How many times have you been in an interview and been asked what your desired salary is? It can be an awkward question to answer. You may not want to disclose your number until you hear the company’s offer, for fear that you will shortchange yourself.
The thing is, you need to be sure that your salary expectations align with what the company is offering. The sooner you can be sure that there is a match, the better. Otherwise, you won’t want to waste your time going through a potentially lengthy interview process.
The Intent Behind the Question
The hiring manager and/or interview team is posing this question to you for a reason. They want to see what someone with your skills and experience will cost them. Now is not the time for negotiating! This is simply your chance to state your desired salary and see if it is in the ballpark of what they can afford to pay. It’s a starting point before you proceed with the interview.
How to Discuss Your Desired Salary
The key to answering this question is research. Before you go into an interview, you should find out as much as you can about the position and the company. Are they more conservative? How generous is their benefits package? Remember, salary is only part of your overall compensation.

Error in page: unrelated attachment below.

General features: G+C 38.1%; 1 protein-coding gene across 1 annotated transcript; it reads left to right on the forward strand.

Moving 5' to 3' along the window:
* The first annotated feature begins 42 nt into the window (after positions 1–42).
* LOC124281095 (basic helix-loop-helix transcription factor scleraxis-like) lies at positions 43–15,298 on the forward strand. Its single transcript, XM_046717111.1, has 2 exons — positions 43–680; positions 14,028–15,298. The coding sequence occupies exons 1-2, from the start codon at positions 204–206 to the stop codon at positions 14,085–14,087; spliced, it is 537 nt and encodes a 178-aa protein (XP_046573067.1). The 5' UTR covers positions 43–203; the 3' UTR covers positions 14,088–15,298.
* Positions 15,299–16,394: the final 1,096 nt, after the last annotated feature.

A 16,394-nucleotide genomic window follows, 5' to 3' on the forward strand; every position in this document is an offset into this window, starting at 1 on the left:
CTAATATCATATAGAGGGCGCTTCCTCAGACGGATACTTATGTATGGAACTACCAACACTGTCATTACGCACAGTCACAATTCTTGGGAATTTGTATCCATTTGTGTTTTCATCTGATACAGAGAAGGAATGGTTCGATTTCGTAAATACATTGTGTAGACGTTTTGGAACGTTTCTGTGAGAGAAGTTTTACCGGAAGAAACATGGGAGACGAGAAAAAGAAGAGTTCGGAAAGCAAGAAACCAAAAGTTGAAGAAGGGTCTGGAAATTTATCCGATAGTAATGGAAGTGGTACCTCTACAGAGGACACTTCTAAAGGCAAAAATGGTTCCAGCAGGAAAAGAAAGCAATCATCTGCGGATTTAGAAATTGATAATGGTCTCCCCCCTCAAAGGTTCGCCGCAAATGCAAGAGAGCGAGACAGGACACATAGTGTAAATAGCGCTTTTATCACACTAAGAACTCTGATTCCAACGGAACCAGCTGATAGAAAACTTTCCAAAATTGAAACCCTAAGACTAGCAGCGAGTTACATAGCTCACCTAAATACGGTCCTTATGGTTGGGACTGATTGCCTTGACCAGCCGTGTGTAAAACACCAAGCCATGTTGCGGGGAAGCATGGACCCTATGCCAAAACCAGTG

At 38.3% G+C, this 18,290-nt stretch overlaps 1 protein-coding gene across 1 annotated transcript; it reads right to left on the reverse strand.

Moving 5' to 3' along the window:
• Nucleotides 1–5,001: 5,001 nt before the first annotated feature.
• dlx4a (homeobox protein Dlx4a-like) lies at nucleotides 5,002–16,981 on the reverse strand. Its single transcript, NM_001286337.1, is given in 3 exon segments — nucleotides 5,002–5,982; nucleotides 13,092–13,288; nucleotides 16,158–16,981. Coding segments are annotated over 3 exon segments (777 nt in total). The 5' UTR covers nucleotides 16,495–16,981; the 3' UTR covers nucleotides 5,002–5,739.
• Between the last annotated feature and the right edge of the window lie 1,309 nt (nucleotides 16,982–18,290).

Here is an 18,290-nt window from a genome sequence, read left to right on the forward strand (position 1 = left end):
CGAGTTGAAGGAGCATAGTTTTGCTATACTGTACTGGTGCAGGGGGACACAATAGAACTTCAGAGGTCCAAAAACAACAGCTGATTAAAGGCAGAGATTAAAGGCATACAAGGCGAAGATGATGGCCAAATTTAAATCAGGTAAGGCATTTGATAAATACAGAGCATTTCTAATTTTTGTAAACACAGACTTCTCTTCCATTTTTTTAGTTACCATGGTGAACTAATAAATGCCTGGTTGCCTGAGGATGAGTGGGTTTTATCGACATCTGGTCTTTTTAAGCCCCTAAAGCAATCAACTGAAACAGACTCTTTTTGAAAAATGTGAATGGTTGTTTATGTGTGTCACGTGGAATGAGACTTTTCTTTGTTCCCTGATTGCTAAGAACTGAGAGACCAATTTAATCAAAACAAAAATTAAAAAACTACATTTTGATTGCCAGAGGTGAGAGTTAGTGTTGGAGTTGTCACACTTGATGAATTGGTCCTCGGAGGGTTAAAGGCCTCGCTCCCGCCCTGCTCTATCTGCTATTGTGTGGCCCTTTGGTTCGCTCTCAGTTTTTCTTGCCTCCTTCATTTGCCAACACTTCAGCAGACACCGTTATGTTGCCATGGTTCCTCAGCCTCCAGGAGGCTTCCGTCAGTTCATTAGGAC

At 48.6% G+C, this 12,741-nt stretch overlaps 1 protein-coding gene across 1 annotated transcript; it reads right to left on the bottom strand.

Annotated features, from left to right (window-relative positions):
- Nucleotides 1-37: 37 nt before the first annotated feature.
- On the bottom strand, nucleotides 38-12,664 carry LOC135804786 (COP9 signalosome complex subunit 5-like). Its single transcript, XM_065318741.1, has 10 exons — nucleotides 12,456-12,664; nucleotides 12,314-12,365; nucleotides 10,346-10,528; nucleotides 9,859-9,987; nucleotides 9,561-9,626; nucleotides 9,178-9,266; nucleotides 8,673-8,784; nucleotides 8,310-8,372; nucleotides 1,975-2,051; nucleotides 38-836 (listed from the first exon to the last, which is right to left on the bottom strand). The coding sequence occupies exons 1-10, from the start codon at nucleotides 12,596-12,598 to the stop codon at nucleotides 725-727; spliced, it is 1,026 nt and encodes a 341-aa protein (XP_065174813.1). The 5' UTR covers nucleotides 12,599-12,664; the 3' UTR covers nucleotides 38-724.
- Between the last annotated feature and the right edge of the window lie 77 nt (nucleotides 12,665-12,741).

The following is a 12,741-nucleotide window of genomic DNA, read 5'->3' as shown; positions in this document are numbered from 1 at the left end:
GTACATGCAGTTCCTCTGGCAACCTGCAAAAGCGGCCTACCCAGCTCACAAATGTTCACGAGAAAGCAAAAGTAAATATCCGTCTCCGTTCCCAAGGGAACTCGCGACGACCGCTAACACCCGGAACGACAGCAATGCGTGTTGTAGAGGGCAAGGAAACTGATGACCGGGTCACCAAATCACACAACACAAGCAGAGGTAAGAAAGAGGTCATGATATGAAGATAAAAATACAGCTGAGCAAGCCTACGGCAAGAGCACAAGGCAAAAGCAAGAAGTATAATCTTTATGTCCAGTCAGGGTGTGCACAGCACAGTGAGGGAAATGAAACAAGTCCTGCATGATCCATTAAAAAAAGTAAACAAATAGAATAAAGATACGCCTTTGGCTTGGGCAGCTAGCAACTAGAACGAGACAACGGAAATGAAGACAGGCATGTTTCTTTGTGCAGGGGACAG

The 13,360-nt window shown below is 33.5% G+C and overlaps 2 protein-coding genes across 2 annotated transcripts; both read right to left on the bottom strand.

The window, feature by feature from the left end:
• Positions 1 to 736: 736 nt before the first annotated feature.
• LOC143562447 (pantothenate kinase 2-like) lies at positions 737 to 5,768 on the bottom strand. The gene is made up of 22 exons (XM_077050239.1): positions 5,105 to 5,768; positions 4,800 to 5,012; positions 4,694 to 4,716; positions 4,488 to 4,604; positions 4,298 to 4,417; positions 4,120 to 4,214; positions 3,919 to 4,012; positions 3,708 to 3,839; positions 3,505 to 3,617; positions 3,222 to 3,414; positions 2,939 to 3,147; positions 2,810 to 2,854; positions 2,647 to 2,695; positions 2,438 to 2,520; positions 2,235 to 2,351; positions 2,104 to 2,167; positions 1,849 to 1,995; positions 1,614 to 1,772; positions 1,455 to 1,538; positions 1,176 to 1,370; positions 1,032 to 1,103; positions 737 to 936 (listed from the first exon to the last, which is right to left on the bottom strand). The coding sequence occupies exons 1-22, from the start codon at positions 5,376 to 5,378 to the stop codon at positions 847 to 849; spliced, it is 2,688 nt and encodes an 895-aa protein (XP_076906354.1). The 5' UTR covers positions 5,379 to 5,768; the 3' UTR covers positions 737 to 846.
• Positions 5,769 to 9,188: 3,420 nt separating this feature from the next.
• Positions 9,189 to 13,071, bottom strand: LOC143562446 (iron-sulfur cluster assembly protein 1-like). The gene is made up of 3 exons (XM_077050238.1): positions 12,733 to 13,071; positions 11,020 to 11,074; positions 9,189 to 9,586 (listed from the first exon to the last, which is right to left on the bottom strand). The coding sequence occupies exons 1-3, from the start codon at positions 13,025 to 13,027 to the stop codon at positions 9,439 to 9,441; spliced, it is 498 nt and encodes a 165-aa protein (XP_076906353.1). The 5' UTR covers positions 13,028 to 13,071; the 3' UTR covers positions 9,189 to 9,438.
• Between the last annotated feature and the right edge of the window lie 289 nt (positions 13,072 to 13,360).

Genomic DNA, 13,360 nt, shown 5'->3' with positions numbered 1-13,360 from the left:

You should also spend some time researching the salary range for comparable positions in your geographic area. You should be able to get a general idea of the range from other job postings and even online salary tools. Once you have this information, you can compare your skills and experience with the range to see where you would fit. (For example, if you’re new to the industry, you would likely fall in the lower end of the salary range.)
If you are hesitant to give your number first, you can try turning the question around on the interviewer. Ask what the company has budgeted for the position. If they answer, you can learn two things. First, whether they have done industry and area research on appropriate salaries for this type of role. Second, you can see if their range fits with your personal expectations.
If the interviewer declines to answer, you’ll have to go first. The best advice is to provide a salary range of your own, not a single number. This leaves you wiggle room later on when you receive an offer and have the chance to negotiate your actual starting salary.
Discussing your desired salary doesn’t have to be awkward! Just remember that a job search is like dating: you need to find out if certain aspects match. Salary is a major part of accepting a new job, so it’s best to find out as soon as possible if you and the company are compatible.